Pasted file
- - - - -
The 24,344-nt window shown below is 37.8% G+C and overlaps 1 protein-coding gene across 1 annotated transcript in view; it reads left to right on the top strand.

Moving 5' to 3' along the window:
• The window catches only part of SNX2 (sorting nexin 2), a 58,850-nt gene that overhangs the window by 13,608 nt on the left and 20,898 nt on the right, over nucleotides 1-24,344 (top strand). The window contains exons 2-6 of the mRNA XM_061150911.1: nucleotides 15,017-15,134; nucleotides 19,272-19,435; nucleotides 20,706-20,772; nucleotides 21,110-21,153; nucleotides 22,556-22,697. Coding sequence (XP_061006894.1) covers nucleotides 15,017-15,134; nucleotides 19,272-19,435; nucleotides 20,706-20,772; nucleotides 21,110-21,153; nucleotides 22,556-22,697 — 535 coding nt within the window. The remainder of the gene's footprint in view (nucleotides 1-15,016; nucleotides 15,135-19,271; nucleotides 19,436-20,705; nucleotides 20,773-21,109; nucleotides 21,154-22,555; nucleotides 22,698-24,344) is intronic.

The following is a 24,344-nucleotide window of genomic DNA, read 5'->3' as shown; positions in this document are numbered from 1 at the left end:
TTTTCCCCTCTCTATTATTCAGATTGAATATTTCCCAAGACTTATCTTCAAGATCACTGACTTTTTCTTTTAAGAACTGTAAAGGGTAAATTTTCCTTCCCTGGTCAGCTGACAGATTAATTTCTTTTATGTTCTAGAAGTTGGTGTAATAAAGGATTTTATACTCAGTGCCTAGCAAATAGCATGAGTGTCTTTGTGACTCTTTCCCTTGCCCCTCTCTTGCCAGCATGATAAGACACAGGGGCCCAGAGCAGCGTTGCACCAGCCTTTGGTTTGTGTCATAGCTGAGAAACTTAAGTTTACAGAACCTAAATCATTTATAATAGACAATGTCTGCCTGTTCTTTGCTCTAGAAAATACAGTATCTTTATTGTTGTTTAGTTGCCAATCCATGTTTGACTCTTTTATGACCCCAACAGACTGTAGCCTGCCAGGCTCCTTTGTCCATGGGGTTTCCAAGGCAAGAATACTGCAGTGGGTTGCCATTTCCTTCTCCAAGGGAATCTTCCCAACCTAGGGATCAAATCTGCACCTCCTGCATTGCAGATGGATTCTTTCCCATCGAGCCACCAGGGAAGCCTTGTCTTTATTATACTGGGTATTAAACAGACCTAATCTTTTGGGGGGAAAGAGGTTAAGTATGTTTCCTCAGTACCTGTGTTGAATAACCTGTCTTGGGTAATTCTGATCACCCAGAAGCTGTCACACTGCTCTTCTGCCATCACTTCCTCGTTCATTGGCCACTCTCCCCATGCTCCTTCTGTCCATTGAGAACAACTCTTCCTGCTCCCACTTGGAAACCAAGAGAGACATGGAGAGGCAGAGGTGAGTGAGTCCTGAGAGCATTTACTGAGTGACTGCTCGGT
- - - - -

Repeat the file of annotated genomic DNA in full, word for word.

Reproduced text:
The 24,344-nt window shown below is 37.8% G+C and overlaps 1 protein-coding gene across 1 annotated transcript in view; it reads left to right on the top strand.

Moving 5' to 3' along the window:
• The window catches only part of SNX2 (sorting nexin 2), a 58,850-nt gene that overhangs the window by 13,608 nt on the left and 20,898 nt on the right, over nucleotides 1-24,344 (top strand). The window contains exons 2-6 of the mRNA XM_061150911.1: nucleotides 15,017-15,134; nucleotides 19,272-19,435; nucleotides 20,706-20,772; nucleotides 21,110-21,153; nucleotides 22,556-22,697. Coding sequence (XP_061006894.1) covers nucleotides 15,017-15,134; nucleotides 19,272-19,435; nucleotides 20,706-20,772; nucleotides 21,110-21,153; nucleotides 22,556-22,697 — 535 coding nt within the window. The remainder of the gene's footprint in view (nucleotides 1-15,016; nucleotides 15,135-19,271; nucleotides 19,436-20,705; nucleotides 20,773-21,109; nucleotides 21,154-22,555; nucleotides 22,698-24,344) is intronic.

The following is a 24,344-nucleotide window of genomic DNA, read 5'->3' as shown; positions in this document are numbered from 1 at the left end:
TTTTCCCCTCTCTATTATTCAGATTGAATATTTCCCAAGACTTATCTTCAAGATCACTGACTTTTTCTTTTAAGAACTGTAAAGGGTAAATTTTCCTTCCCTGGTCAGCTGACAGATTAATTTCTTTTATGTTCTAGAAGTTGGTGTAATAAAGGATTTTATACTCAGTGCCTAGCAAATAGCATGAGTGTCTTTGTGACTCTTTCCCTTGCCCCTCTCTTGCCAGCATGATAAGACACAGGGGCCCAGAGCAGCGTTGCACCAGCCTTTGGTTTGTGTCATAGCTGAGAAACTTAAGTTTACAGAACCTAAATCATTTATAATAGACAATGTCTGCCTGTTCTTTGCTCTAGAAAATACAGTATCTTTATTGTTGTTTAGTTGCCAATCCATGTTTGACTCTTTTATGACCCCAACAGACTGTAGCCTGCCAGGCTCCTTTGTCCATGGGGTTTCCAAGGCAAGAATACTGCAGTGGGTTGCCATTTCCTTCTCCAAGGGAATCTTCCCAACCTAGGGATCAAATCTGCACCTCCTGCATTGCAGATGGATTCTTTCCCATCGAGCCACCAGGGAAGCCTTGTCTTTATTATACTGGGTATTAAACAGACCTAATCTTTTGGGGGGAAAGAGGTTAAGTATGTTTCCTCAGTACCTGTGTTGAATAACCTGTCTTGGGTAATTCTGATCACCCAGAAGCTGTCACACTGCTCTTCTGCCATCACTTCCTCGTTCATTGGCCACTCTCCCCATGCTCCTTCTGTCCATTGAGAACAACTCTTCCTGCTCCCACTTGGAAACCAAGAGAGACATGGAGAGGCAGAGGTGAGTGAGTCCTGAGAGCATTTACTGAGTGACTGCTCGGT